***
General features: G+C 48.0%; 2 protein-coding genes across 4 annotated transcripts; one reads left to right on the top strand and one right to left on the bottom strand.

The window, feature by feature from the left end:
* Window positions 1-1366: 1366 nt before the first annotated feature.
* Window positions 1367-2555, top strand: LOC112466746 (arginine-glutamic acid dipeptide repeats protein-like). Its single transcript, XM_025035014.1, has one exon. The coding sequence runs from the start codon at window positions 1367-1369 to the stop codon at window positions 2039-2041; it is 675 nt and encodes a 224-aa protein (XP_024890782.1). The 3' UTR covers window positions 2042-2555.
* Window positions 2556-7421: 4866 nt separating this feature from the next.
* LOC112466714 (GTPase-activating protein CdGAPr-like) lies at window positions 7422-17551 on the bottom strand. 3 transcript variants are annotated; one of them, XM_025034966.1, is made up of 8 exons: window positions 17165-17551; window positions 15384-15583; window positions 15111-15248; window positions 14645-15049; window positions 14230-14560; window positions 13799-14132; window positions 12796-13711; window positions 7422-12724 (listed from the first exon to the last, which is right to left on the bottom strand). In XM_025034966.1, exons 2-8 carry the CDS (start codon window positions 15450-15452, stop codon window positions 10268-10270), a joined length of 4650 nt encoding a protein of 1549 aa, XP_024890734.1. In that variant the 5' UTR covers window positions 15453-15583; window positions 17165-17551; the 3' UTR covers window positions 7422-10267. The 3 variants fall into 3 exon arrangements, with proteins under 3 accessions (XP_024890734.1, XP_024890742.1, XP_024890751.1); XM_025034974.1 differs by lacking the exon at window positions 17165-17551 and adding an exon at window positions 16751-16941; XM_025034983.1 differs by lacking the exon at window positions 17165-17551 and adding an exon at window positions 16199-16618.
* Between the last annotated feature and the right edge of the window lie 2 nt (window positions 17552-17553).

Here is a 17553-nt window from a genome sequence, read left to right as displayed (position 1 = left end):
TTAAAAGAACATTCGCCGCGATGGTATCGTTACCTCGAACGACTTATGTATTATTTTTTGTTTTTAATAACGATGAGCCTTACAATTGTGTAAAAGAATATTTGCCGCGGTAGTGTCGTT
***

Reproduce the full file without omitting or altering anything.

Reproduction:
General features: G+C 48.0%; 2 protein-coding genes across 4 annotated transcripts; one reads left to right on the top strand and one right to left on the bottom strand.

The window, feature by feature from the left end:
* Window positions 1-1366: 1366 nt before the first annotated feature.
* Window positions 1367-2555, top strand: LOC112466746 (arginine-glutamic acid dipeptide repeats protein-like). Its single transcript, XM_025035014.1, has one exon. The coding sequence runs from the start codon at window positions 1367-1369 to the stop codon at window positions 2039-2041; it is 675 nt and encodes a 224-aa protein (XP_024890782.1). The 3' UTR covers window positions 2042-2555.
* Window positions 2556-7421: 4866 nt separating this feature from the next.
* LOC112466714 (GTPase-activating protein CdGAPr-like) lies at window positions 7422-17551 on the bottom strand. 3 transcript variants are annotated; one of them, XM_025034966.1, is made up of 8 exons: window positions 17165-17551; window positions 15384-15583; window positions 15111-15248; window positions 14645-15049; window positions 14230-14560; window positions 13799-14132; window positions 12796-13711; window positions 7422-12724 (listed from the first exon to the last, which is right to left on the bottom strand). In XM_025034966.1, exons 2-8 carry the CDS (start codon window positions 15450-15452, stop codon window positions 10268-10270), a joined length of 4650 nt encoding a protein of 1549 aa, XP_024890734.1. In that variant the 5' UTR covers window positions 15453-15583; window positions 17165-17551; the 3' UTR covers window positions 7422-10267. The 3 variants fall into 3 exon arrangements, with proteins under 3 accessions (XP_024890734.1, XP_024890742.1, XP_024890751.1); XM_025034974.1 differs by lacking the exon at window positions 17165-17551 and adding an exon at window positions 16751-16941; XM_025034983.1 differs by lacking the exon at window positions 17165-17551 and adding an exon at window positions 16199-16618.
* Between the last annotated feature and the right edge of the window lie 2 nt (window positions 17552-17553).

Here is a 17553-nt window from a genome sequence, read left to right as displayed (position 1 = left end):
TTAAAAGAACATTCGCCGCGATGGTATCGTTACCTCGAACGACTTATGTATTATTTTTTGTTTTTAATAACGATGAGCCTTACAATTGTGTAAAAGAATATTTGCCGCGGTAGTGTCGTT